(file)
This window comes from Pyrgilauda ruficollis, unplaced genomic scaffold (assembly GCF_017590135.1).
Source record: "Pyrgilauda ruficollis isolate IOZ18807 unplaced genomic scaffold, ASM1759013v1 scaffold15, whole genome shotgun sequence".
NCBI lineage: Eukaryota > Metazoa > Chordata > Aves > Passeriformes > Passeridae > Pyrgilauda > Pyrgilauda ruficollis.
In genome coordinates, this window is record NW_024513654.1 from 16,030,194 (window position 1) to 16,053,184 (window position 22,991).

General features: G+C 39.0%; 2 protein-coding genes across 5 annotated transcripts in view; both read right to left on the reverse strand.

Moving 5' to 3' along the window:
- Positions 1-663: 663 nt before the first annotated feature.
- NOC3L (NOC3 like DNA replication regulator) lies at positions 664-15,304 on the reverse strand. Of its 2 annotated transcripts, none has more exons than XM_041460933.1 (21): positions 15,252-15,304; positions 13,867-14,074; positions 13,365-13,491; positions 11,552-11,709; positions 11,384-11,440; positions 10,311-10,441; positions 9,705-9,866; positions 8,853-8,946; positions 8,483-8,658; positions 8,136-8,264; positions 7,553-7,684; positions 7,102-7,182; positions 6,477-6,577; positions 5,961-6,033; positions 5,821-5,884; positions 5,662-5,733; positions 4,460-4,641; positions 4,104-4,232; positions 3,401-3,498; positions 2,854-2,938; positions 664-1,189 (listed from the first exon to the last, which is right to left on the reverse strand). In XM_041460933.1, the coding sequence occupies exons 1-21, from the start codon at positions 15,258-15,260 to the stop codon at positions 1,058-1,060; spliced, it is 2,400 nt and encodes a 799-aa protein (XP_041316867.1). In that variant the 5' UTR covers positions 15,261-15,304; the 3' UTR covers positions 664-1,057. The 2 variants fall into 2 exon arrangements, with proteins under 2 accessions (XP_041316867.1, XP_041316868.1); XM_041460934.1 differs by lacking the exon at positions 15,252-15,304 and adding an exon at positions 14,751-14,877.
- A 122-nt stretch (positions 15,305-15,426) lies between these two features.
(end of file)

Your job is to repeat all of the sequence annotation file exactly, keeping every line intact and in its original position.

This window comes from Pyrgilauda ruficollis, unplaced genomic scaffold (assembly GCF_017590135.1).
Source record: "Pyrgilauda ruficollis isolate IOZ18807 unplaced genomic scaffold, ASM1759013v1 scaffold15, whole genome shotgun sequence".
NCBI lineage: Eukaryota > Metazoa > Chordata > Aves > Passeriformes > Passeridae > Pyrgilauda > Pyrgilauda ruficollis.
In genome coordinates, this window is record NW_024513654.1 from 16,030,194 (window position 1) to 16,053,184 (window position 22,991).

General features: G+C 39.0%; 2 protein-coding genes across 5 annotated transcripts in view; both read right to left on the reverse strand.

Moving 5' to 3' along the window:
- Positions 1-663: 663 nt before the first annotated feature.
- NOC3L (NOC3 like DNA replication regulator) lies at positions 664-15,304 on the reverse strand. Of its 2 annotated transcripts, none has more exons than XM_041460933.1 (21): positions 15,252-15,304; positions 13,867-14,074; positions 13,365-13,491; positions 11,552-11,709; positions 11,384-11,440; positions 10,311-10,441; positions 9,705-9,866; positions 8,853-8,946; positions 8,483-8,658; positions 8,136-8,264; positions 7,553-7,684; positions 7,102-7,182; positions 6,477-6,577; positions 5,961-6,033; positions 5,821-5,884; positions 5,662-5,733; positions 4,460-4,641; positions 4,104-4,232; positions 3,401-3,498; positions 2,854-2,938; positions 664-1,189 (listed from the first exon to the last, which is right to left on the reverse strand). In XM_041460933.1, the coding sequence occupies exons 1-21, from the start codon at positions 15,258-15,260 to the stop codon at positions 1,058-1,060; spliced, it is 2,400 nt and encodes a 799-aa protein (XP_041316867.1). In that variant the 5' UTR covers positions 15,261-15,304; the 3' UTR covers positions 664-1,057. The 2 variants fall into 2 exon arrangements, with proteins under 2 accessions (XP_041316867.1, XP_041316868.1); XM_041460934.1 differs by lacking the exon at positions 15,252-15,304 and adding an exon at positions 14,751-14,877.
- A 122-nt stretch (positions 15,305-15,426) lies between these two features.